Moving on to sales talk for a bit, Red Dead Redemption continues to be a monster at retail. At least in my anecdotal experience, as soon as new copies are received, they sell within hours. The game continues to be the main topic of conversation at the store level as customers either talk about their own experiences with the game or have questions about it. While Super Mario Galaxy 2 seemed to have strong sales on launch day, interest has begun to decline already. While I believe that Galaxy 2 will have legs, it’s definitely being swallowed up by the buzz around Redemption. What interests me is how that title became the juggernaut that it’s become. Is it because of the Rockstar name? GTA associations? Is it the violence or controversial content? All of these factors may be important, but the trend lately has been word of mouth; people are interested because they heard friends talking about it or saw other people playing it. Whatever the reason, I’m sticking with my prediction that Red Dead Redemption will gun down Super Mario Galaxy 2 to be the best-selling game for May. Both the 360 and PS3 versions will find spots on the Top 10 charts, along with Pokemon SoulSilver and HeartGold, Super Mario Galaxy 2, and UFC Undisputed 2010. Blur and Split/Second are cannibalizing each other and I fear that neither game will have a great month.On the hardware side of the house, I’m not quite ready to predict numbers yet, but the order of platforms will likely remain the same: Nintendo DS, Nintendo Wii, Xbox 360, and PlayStation 3. I hope to put up my NPD predictions for this month sometime early next week.
I made the move today.
Gone is the PlayStation 3, which was supplanted by the Xbox 360 in almost every facet of gaming imaginable for the HD generation. Blu-Ray wasn’t enough to save it, and exclusives like inFamous and Uncharted 2 just don’t have enough to hold my interest. Truthfully, I hadn’t played a meaningful game on the PS3 since March. Perhaps I’ll replace the console at another time, but with a price cut possible sooner rather than later, the window of time was closing to get the best possible value on the PS3. I know that some of you will scoff at this decision and tell me that I’ll regret it come E3, but I’m not convinced. God of War 3 was the last remaining exclusive that I held out hope for, and that game is not coming for awhile.
In the place of the PS3 is a new Wii. Why? A few reasons. Some of the recent game releases like Punch-Out!! and Mad World became hard to ignore. More publishers and developers are starting to focus more resources on Wii game development. The Wii is still the best source of classic console gaming, as well… I’m always going to have a soft spot for games from the 8-bit and 16-bit generations, and the Wii has the goods in this department. Now that SD card support has been (finally) enabled, I can buy as many classic games as I want without having to constantly pick and choose which games to keep on hand. All of these reasons– along with some strong games in the Wii library like Super Mario Galaxy and Metroid Prime 3– added up to enough of an impetus to make the switch.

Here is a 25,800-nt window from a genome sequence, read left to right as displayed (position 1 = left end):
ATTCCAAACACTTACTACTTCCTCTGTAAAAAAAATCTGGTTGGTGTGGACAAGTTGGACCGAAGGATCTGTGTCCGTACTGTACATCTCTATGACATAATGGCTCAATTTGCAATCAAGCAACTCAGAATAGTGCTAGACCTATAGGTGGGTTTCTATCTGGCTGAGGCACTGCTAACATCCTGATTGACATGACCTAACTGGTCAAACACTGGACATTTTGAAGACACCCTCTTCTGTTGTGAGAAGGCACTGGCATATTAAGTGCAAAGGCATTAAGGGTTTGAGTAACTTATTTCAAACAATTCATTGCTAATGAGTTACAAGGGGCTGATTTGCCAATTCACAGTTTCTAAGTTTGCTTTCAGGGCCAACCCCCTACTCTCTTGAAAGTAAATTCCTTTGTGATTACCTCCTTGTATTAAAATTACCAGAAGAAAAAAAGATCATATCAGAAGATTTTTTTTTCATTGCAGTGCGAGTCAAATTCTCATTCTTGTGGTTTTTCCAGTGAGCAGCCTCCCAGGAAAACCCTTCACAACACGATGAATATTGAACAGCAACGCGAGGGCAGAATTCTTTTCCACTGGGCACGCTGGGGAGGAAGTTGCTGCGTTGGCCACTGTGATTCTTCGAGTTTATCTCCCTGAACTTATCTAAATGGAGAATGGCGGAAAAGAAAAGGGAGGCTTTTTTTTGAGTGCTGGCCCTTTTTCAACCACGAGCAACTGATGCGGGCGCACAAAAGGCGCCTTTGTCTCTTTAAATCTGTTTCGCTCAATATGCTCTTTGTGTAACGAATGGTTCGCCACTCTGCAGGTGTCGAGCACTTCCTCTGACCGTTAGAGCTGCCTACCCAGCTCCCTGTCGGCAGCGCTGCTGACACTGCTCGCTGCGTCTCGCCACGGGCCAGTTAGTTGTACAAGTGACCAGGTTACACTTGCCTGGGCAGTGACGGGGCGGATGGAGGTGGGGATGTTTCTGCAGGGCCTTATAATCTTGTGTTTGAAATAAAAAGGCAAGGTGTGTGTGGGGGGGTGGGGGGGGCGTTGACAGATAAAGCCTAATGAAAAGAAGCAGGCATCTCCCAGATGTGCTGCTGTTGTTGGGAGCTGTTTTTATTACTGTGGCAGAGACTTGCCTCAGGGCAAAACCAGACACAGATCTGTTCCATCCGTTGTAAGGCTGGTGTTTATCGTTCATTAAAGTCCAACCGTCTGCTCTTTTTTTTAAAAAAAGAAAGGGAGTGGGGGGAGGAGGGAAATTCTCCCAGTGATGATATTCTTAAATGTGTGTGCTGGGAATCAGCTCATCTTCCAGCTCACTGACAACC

Here’s what I picked up for the Wii today:
- Castlevania Judgment: This is the only game in the series that I’ve never played. Yes, it’s a fighting game instead of the classic action/adventure formula that we’re used to… but it’s still Castlevania, it has characters from most games in the series, and the Castlevania atmosphere seems intact.
- Ghost Squad: The first of two light gun-driven games that I got, Ghost Squad is fun for quick gaming sessions. There’s a fair amount of replay value to be had in trying to uncover all of the unlockables and see where you rank on the leaderboards. I’m going to enjoy this, I think.
- House of the Dead: Overkill: I’ve heard some really good things about this game, so I’m giving it a shot. Maybe it’ll be a bit over the top in terms of violence and profanity, but I think I can handle it. Will I be any good? Well… that remains to be seen.
- Mad World: This purchase was solely rooted in word of mouth advertising. I like the art style, and many colleagues have said that they really enjoy it. Between this game and Overkill, I think that I’m going to get my share of gratuitous violence. I hope I like this one like I enjoyed No More Heroes, for the most part.
- Pinball Hall of Fame: Williams Collection: Although I have the PS2 version of this, playing with the Wiimote and Nunchuk will simulate flippers… and I am a huge fan of pinball sims. Pinbot, Whirlwind, and Funhouse? Sold. If Crave releases a version of this for the Xbox 360, I’ll gladly triple-dip for Achievements.
- Punch-Out!!: I impulse-bought this game after some quick indecision. The tipping factor? Nostalgia. I was never great at any of the Punch-Out!! games, as Soda Popinski would gleefully point out. However, the game’s allure fell on its easy play control and quirky character designs. Next Level Games sure looks to have kept the nostalgia while adding a Wii touch. If I can’t get into the motion control, at least there’s a more traditional control pad option for me to experience the game with.
- Wii Play: A second Wiimote with a cheap tech demo? Sold.
I also got 3000 Wii Points today, so I’m deciding what Virtual Console games to buy to start with. I’m sure that those points will be gone fast. I can almost guarantee that I’ll be spending more of my Wii budget on Virtual Console and WiiWare games than I will on disc-based titles… much like I’ve been doing with the Xbox 360. (I did snag one 360 game today… Crackdown for $15 new.)
I’ll be posting my Wii Friend Code soon… but for now, I’m relaxing as I’ve been battling a bug lately. Thankfully, Retro Game Challenge on the DSi has been keeping me company during downtime. Look for some impressions over the long holiday weekend… which I hope that you and your families are able to enjoy.